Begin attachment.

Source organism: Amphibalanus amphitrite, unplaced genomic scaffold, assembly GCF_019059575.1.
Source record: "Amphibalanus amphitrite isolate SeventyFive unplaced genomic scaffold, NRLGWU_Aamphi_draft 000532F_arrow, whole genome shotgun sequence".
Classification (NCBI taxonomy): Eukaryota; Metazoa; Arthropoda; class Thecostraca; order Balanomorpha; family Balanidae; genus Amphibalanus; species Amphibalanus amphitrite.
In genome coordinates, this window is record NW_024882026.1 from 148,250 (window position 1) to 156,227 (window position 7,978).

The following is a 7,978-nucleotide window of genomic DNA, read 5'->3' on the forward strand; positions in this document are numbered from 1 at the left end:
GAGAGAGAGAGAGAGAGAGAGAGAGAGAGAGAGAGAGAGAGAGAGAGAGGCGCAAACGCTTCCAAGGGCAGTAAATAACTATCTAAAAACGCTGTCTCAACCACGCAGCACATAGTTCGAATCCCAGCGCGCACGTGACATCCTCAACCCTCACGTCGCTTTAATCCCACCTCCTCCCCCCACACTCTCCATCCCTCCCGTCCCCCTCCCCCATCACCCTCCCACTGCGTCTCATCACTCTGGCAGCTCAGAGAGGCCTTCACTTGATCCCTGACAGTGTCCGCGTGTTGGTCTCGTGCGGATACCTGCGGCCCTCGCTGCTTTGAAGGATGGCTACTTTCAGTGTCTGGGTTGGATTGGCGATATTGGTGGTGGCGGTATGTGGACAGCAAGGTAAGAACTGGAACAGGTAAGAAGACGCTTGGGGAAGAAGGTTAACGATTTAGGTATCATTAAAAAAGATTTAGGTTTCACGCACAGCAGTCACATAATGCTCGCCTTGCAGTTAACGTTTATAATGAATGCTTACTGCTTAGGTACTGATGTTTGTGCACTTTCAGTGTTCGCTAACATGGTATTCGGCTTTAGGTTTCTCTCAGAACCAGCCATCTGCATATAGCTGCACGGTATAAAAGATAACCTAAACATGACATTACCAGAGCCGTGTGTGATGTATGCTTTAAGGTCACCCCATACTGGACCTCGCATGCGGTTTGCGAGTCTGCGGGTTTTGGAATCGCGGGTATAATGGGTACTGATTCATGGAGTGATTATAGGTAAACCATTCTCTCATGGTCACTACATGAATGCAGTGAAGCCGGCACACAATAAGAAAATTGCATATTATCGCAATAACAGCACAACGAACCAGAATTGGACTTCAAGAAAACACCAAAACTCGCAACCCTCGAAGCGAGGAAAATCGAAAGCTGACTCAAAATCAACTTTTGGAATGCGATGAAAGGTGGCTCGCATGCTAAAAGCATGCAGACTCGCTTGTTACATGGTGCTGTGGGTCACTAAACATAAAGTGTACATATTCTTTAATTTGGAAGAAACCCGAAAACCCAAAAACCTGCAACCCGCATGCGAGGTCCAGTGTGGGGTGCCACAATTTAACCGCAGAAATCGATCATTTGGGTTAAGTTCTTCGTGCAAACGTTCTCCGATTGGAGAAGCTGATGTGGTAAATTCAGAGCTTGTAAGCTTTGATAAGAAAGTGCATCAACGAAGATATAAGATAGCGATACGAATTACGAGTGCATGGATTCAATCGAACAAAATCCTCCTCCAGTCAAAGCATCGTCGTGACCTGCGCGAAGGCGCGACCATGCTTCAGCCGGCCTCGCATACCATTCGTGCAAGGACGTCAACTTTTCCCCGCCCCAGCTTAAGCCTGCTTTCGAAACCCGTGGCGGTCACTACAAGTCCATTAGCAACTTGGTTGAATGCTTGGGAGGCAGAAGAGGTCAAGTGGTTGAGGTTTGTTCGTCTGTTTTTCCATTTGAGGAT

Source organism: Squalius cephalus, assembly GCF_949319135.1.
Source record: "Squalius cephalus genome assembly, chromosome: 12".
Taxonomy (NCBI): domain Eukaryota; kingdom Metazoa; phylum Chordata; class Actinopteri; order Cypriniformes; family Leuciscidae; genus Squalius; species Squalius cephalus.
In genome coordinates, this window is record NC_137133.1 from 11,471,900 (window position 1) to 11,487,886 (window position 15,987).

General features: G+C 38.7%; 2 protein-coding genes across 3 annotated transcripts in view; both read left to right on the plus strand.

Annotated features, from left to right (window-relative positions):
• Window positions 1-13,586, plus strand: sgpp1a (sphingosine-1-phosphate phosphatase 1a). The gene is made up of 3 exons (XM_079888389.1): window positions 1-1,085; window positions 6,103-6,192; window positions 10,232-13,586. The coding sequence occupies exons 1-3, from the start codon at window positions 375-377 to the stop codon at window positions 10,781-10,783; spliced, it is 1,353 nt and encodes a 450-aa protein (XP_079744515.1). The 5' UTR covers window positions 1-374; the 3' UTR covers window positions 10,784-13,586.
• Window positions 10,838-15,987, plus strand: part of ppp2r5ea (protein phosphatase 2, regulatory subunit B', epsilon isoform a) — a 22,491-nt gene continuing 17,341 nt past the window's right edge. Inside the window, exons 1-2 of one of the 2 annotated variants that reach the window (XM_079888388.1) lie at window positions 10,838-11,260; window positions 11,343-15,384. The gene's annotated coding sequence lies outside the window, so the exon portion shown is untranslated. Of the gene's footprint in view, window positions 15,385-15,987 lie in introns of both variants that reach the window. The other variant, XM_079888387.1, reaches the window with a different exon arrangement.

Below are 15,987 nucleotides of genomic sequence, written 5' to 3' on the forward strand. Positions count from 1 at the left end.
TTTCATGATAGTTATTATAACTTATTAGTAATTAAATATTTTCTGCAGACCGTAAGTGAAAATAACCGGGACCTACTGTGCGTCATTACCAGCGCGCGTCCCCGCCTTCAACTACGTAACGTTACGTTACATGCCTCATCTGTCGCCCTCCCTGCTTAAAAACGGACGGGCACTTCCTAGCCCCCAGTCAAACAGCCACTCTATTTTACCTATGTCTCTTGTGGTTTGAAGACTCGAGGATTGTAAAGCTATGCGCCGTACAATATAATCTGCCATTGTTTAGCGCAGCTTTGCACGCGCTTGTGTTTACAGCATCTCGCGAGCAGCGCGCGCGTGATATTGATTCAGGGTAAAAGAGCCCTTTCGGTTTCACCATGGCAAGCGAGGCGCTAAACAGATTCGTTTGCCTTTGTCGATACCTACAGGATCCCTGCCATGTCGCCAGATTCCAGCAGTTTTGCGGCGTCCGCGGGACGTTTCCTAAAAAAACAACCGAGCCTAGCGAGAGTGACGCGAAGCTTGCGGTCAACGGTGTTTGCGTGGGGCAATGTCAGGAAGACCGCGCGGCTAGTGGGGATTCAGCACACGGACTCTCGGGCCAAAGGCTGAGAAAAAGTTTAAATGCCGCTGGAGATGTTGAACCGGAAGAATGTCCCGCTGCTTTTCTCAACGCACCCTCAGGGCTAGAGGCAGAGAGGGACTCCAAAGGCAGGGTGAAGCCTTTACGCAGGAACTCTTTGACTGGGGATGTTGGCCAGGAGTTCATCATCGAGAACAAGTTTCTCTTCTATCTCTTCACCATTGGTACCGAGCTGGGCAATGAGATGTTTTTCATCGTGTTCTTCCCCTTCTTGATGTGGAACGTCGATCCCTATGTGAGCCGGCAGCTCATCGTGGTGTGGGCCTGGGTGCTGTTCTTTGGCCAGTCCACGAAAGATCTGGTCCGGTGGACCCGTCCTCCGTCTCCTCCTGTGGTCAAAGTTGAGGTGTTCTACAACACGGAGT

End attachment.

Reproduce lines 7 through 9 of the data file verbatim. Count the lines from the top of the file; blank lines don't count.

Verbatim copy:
Source organism: Squalius cephalus, assembly GCF_949319135.1.
Source record: "Squalius cephalus genome assembly, chromosome: 12".
Taxonomy (NCBI): domain Eukaryota; kingdom Metazoa; phylum Chordata; class Actinopteri; order Cypriniformes; family Leuciscidae; genus Squalius; species Squalius cephalus.